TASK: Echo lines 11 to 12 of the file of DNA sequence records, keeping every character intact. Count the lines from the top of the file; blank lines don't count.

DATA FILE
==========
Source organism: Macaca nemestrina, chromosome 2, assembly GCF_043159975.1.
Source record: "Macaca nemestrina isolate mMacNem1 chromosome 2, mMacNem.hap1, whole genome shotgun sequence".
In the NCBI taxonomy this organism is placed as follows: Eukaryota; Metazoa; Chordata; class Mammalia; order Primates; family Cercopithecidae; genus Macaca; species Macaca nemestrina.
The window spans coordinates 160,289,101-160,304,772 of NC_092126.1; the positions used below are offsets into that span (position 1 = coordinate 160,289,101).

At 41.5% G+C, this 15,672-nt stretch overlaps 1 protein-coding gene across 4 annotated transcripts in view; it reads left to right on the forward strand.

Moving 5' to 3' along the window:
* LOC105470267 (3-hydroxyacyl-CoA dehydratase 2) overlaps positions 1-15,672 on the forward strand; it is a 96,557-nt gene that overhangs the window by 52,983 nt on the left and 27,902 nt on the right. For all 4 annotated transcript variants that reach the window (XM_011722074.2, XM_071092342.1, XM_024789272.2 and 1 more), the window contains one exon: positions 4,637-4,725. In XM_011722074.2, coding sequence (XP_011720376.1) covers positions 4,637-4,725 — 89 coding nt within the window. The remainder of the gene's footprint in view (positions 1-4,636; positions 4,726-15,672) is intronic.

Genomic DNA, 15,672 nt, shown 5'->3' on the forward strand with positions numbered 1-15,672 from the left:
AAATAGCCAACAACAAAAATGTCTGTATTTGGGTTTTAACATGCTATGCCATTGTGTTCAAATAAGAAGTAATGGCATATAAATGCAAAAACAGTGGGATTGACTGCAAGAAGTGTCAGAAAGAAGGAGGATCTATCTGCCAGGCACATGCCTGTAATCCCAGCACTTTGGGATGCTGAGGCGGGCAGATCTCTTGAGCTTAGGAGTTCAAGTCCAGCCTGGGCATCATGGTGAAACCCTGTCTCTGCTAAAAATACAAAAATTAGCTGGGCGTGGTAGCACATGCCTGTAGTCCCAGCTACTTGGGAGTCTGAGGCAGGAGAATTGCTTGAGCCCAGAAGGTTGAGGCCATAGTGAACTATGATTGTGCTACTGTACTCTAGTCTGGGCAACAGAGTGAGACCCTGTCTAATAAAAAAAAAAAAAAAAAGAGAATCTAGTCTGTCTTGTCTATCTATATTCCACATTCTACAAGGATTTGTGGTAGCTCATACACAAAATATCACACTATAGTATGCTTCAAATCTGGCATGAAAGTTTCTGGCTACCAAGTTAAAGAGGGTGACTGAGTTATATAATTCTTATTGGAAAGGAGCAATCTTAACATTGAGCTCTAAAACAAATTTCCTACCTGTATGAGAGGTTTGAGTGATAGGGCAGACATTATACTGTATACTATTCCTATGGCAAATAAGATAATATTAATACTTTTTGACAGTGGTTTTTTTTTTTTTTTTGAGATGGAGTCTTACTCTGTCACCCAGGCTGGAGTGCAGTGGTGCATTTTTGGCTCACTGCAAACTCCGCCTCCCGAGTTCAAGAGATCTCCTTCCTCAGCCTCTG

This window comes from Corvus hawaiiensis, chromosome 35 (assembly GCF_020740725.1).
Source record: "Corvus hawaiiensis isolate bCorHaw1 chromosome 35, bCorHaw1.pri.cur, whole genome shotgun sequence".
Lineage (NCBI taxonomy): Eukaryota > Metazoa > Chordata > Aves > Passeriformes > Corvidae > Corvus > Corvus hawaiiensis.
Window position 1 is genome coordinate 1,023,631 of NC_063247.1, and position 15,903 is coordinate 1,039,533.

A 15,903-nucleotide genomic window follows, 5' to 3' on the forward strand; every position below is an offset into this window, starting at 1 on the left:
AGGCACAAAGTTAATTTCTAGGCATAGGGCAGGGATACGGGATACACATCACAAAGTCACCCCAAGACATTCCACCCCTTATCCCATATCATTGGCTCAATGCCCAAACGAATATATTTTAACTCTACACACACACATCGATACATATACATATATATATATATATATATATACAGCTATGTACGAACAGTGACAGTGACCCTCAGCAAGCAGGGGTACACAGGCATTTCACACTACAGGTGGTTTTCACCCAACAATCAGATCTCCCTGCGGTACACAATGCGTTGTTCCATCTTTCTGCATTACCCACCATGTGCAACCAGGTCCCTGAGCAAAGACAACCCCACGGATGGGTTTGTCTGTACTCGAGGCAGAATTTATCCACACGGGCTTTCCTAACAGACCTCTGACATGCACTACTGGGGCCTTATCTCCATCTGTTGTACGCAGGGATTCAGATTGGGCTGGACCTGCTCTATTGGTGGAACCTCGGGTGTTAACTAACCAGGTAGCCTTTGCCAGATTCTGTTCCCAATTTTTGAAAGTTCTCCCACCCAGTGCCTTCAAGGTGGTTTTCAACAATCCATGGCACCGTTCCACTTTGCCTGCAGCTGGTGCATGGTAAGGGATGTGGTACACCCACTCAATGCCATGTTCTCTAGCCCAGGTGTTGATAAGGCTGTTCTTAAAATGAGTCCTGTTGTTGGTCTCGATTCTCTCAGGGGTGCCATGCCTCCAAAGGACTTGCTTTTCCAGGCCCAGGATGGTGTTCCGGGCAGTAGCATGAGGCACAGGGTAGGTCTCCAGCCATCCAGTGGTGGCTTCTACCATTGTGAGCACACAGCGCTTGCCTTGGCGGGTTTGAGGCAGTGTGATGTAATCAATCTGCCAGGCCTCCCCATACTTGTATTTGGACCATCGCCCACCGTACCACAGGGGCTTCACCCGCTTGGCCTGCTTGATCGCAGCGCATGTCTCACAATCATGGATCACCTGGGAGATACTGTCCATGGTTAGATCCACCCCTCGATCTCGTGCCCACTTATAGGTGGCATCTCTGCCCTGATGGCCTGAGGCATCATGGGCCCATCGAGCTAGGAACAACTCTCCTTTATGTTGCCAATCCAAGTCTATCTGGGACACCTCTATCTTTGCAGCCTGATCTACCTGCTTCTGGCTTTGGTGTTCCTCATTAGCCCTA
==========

Source record: "Corvus hawaiiensis isolate bCorHaw1 chromosome 35, bCorHaw1.pri.cur, whole genome shotgun sequence".
Lineage (NCBI taxonomy): Eukaryota > Metazoa > Chordata > Aves > Passeriformes > Corvidae > Corvus > Corvus hawaiiensis.